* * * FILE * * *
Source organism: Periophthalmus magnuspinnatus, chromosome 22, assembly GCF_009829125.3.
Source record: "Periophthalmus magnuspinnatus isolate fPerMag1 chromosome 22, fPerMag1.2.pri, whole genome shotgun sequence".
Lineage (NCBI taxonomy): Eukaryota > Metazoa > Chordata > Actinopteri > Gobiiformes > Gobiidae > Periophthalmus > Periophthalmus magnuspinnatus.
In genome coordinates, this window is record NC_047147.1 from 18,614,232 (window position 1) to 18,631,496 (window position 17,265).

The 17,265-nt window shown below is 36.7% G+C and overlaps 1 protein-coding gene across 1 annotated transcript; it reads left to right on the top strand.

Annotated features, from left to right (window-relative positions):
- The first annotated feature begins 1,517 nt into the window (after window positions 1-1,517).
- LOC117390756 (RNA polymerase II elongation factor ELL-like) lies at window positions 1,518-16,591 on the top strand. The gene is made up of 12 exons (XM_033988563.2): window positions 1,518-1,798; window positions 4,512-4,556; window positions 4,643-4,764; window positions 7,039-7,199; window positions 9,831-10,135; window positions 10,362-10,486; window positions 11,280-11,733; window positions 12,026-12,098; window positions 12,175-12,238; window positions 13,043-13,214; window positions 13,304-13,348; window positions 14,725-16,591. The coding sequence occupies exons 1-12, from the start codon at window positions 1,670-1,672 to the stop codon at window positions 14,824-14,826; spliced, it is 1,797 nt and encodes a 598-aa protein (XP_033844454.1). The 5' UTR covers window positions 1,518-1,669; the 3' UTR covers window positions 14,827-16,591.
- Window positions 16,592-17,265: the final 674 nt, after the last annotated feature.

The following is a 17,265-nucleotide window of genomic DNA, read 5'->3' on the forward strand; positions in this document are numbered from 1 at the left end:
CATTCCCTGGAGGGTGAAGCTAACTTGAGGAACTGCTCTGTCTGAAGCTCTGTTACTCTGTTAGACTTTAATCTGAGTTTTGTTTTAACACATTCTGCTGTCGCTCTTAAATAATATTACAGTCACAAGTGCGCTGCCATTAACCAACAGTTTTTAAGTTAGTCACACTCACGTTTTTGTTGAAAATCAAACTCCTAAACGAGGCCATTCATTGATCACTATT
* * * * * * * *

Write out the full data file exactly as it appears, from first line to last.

Source organism: Periophthalmus magnuspinnatus, chromosome 22, assembly GCF_009829125.3.
Source record: "Periophthalmus magnuspinnatus isolate fPerMag1 chromosome 22, fPerMag1.2.pri, whole genome shotgun sequence".
Lineage (NCBI taxonomy): Eukaryota > Metazoa > Chordata > Actinopteri > Gobiiformes > Gobiidae > Periophthalmus > Periophthalmus magnuspinnatus.
In genome coordinates, this window is record NC_047147.1 from 18,614,232 (window position 1) to 18,631,496 (window position 17,265).

The 17,265-nt window shown below is 36.7% G+C and overlaps 1 protein-coding gene across 1 annotated transcript; it reads left to right on the top strand.

Annotated features, from left to right (window-relative positions):
- The first annotated feature begins 1,517 nt into the window (after window positions 1-1,517).
- LOC117390756 (RNA polymerase II elongation factor ELL-like) lies at window positions 1,518-16,591 on the top strand. The gene is made up of 12 exons (XM_033988563.2): window positions 1,518-1,798; window positions 4,512-4,556; window positions 4,643-4,764; window positions 7,039-7,199; window positions 9,831-10,135; window positions 10,362-10,486; window positions 11,280-11,733; window positions 12,026-12,098; window positions 12,175-12,238; window positions 13,043-13,214; window positions 13,304-13,348; window positions 14,725-16,591. The coding sequence occupies exons 1-12, from the start codon at window positions 1,670-1,672 to the stop codon at window positions 14,824-14,826; spliced, it is 1,797 nt and encodes a 598-aa protein (XP_033844454.1). The 5' UTR covers window positions 1,518-1,669; the 3' UTR covers window positions 14,827-16,591.
- Window positions 16,592-17,265: the final 674 nt, after the last annotated feature.

The following is a 17,265-nucleotide window of genomic DNA, read 5'->3' on the forward strand; positions in this document are numbered from 1 at the left end:
CATTCCCTGGAGGGTGAAGCTAACTTGAGGAACTGCTCTGTCTGAAGCTCTGTTACTCTGTTAGACTTTAATCTGAGTTTTGTTTTAACACATTCTGCTGTCGCTCTTAAATAATATTACAGTCACAAGTGCGCTGCCATTAACCAACAGTTTTTAAGTTAGTCACACTCACGTTTTTGTTGAAAATCAAACTCCTAAACGAGGCCATTCATTGATCACTATT